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a piece of your wardrobe to use for color-inspiration. It doesn’t necessarily have to be trendy. Pull colors from that source. Don’t forget about fabric! Add draperies and colorful throw pillows to living rooms and bedrooms – even kitchen nooks. Show off your art against a gray wall – the perfect backdrop. Tips provided by Susan Jakober of Interior Arts, Marnie Keilholz of House Blend, and Amy BurkeLepper or One of a Kind Interior Design.
NURTURING from page 28
PLANTING from page 29
Beau and Gayle will be the first to admit the process which led to this gardenhaven was long, starting when the couple first moved to their property (south of Eau Claire, on Dahl Road in rural Eleva) in 1988. It took an entire season just to prepare the seedbed for the prairie. Having read up on the subject, they dutifully “diluted” the seedbed of weeds and nonnative seeds by tilling and spraying. The couple also spent months collecting seeds in ditches and identifying them before the initial planting. Since then, they have become pros on a number of prairie topics, including burning. Fire, Beau says, is essential to a prairie’s health, as it promotes organic matter and discourages trees and shade – the real enemy – from appearing. Strategic early-spring burnings also help the soil warm up faster by blackening it. The gardeners are so dedicated that they even stage winter plantings, in which seeds are worked into the ground the natural way – by the cyclical freezing and expanding of the ground. For those thinking of restoring a prairie (or any native vegetation), Beau recommends allowing yourself a minimum of five years before you evaluate the progress. “You can’t just say, ‘I’m going to plant a prairie this year,’” says Beau. “It’s not about instant gratification.” While time is a crucial component, a large plot of land is not. Gayle mentions having seen very small “island prairies” in front yards of homes in the middle of Milwaukee, bordered by mowed grass. “It was a more ‘kept’ look,” says Gayle, who admits that to the untrained eye, a yard full of native vegetation can look “unkempt.” Besides the 120-or-so species of native plants and grasses, there is yet another impressive component to Gayle and Beau’s yard: their rainwater collection system, established just last year. Now, when rain runs off their shed roof, it collects into four 275-gallon totes. With just one inch of rain, two barrels fill up. Gravity then escorts the water downhill through hoses, which end in their vegetable garden. (Did I mention they also have a vegetable garden?) Gayle says that Eau Claire County and the Master Gardeners offer periodic rain barrel workshops, which focus on similar self-watering set-ups. There are also a slew of classes available for those who want to earn the title of Master Gardener. Gardener or not, if you want to see (and hear) the fruits of Beau and Gayle’s labor, the couple schedules occasional tours of their veritable buffet of native vegetation. Just e-mail Gayle (at prairie email@example.com) to set one up yourself. Wisconsin never looked so good.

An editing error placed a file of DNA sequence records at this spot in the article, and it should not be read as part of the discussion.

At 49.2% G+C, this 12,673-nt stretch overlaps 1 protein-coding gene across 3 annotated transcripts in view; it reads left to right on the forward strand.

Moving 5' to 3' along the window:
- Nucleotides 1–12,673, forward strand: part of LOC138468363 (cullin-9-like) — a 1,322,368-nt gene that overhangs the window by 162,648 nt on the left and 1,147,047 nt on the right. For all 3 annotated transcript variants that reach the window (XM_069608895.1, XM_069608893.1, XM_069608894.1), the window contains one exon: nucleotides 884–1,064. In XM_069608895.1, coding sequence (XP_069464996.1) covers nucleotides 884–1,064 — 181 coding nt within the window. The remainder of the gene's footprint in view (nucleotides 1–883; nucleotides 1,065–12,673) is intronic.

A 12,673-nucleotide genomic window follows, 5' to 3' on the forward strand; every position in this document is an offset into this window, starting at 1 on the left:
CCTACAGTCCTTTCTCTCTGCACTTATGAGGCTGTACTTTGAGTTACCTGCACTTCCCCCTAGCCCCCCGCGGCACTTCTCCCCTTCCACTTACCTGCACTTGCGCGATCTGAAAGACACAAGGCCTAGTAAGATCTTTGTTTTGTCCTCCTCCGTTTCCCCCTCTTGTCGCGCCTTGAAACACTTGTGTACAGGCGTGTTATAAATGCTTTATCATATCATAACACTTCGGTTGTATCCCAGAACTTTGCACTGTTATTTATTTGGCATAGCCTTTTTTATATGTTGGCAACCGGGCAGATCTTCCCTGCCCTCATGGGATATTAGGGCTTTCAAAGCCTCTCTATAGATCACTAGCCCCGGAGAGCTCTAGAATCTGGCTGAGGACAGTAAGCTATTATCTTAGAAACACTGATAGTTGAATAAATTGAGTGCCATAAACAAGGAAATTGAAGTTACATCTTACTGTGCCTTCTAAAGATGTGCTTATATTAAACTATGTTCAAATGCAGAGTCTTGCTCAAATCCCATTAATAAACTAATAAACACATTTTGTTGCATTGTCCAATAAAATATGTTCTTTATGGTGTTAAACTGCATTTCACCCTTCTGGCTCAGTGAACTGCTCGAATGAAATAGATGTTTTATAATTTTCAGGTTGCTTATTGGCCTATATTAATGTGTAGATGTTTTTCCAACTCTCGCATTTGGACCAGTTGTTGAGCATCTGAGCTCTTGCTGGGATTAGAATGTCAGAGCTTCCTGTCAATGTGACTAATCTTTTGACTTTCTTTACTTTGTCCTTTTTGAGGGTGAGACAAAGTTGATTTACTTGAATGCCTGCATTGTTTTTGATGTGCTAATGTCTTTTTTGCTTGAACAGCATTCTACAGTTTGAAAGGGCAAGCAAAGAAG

Flavor Aversion Season your blooms with red pepper sprays or chili powder to dissuade deer, squirrels, and rabbits from midnight munching. This method requires reapplication after a rainfall. Also keep in mind that the spicy taste may linger when you harvest your vegetables! A letter we got from a local last year, in response to an opinion piece about pesky moles, suggested a combination of chocolate and Ex-Lax dropped into their
burrows, thus killing the rodents.
Oppositional Odors Predator urine is a popular method for keeping pests out of gardens. (Go with the powdered version, if available. It doesn’t evaporate, or leach into the ground as easily as the liquid). And, hey, it’s organic! Long-time
MORE MORE see Check out some of
Beau’s photos of their incredible gardens.
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Bettendorf lives by her “stinky solution” or making her garden “smell so horrible that no critter would dream of getting anywhere near my plants.” She uses a variety of containers filled with a mixture of “wickedly scented products” such as cologne, air freshener, and lotion strategically placed around the critters’ points of interest. One word of caution: make sure they’re covered or won’t tip over and contaminate your soil!
A Volume One special section | I know you’re excited that spring is finally here – we all are – but you have to remember that with the winte...